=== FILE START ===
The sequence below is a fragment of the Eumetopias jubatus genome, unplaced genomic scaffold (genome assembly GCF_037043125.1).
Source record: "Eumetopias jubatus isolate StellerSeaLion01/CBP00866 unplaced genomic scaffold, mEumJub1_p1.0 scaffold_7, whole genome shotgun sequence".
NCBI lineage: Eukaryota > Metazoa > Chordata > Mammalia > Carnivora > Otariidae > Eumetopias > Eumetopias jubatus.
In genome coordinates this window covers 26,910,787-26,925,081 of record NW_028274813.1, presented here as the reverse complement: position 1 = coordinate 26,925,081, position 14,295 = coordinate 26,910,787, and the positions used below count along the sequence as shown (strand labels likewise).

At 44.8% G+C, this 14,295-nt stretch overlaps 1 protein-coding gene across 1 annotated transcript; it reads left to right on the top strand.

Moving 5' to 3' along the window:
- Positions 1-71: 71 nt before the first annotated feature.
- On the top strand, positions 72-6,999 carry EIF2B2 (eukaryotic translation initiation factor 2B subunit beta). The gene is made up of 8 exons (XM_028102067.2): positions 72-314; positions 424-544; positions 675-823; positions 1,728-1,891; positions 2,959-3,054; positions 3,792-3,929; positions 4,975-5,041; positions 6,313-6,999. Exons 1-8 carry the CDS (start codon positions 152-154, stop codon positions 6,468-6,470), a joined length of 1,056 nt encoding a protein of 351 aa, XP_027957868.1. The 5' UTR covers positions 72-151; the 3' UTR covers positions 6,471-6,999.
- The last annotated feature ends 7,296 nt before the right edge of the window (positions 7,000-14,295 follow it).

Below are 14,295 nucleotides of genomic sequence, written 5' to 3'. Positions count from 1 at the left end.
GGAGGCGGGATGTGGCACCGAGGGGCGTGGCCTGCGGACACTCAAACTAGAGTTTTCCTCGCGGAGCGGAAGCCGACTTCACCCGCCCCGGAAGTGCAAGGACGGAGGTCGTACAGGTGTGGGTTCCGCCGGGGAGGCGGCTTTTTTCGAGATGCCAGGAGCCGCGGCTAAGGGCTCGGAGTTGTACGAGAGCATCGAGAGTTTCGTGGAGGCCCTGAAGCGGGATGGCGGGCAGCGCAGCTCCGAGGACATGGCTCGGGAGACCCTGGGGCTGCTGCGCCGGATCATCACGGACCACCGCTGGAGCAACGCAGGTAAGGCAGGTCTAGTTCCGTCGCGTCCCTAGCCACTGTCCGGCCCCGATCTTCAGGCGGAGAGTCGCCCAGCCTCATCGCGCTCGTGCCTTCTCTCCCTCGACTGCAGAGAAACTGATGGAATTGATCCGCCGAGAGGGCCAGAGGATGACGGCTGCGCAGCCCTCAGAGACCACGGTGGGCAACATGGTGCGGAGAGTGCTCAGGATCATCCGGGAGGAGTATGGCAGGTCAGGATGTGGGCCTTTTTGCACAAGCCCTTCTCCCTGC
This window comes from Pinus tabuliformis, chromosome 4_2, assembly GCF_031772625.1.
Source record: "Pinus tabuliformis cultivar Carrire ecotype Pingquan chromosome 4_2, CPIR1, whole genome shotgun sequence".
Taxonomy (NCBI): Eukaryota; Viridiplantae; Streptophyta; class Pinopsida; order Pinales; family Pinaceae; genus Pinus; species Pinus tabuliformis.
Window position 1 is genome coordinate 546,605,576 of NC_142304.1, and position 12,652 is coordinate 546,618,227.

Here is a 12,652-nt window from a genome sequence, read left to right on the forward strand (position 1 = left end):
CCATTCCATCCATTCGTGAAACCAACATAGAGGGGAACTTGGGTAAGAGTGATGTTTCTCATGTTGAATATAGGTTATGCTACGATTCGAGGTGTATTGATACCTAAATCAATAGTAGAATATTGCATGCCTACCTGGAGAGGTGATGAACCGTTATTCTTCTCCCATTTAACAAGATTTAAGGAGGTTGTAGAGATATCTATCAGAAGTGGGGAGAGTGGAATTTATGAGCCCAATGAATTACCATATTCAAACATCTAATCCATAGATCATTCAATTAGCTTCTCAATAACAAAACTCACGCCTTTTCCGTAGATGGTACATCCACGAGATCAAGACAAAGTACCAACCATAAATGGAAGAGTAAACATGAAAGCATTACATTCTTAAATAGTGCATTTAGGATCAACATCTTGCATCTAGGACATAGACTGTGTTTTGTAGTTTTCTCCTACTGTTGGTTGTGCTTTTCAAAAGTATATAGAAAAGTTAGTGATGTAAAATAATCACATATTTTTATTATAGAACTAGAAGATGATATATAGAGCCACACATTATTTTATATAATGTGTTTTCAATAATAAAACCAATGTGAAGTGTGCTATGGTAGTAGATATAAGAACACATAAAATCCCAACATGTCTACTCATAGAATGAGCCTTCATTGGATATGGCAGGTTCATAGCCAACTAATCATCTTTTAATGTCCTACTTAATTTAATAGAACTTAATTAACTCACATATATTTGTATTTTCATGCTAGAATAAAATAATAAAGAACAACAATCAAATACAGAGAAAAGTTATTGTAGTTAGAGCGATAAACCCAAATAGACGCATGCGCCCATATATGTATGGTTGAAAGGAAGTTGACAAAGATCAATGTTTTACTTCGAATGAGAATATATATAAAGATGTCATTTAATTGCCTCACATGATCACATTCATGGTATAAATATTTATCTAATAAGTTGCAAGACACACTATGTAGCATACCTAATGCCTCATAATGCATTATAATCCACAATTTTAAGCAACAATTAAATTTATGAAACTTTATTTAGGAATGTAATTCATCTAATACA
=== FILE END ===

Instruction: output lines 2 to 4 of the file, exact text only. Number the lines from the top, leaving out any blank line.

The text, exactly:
Source record: "Eumetopias jubatus isolate StellerSeaLion01/CBP00866 unplaced genomic scaffold, mEumJub1_p1.0 scaffold_7, whole genome shotgun sequence".
NCBI lineage: Eukaryota > Metazoa > Chordata > Mammalia > Carnivora > Otariidae > Eumetopias > Eumetopias jubatus.
In genome coordinates this window covers 26,910,787-26,925,081 of record NW_028274813.1, presented here as the reverse complement: position 1 = coordinate 26,925,081, position 14,295 = coordinate 26,910,787, and the positions used below count along the sequence as shown (strand labels likewise).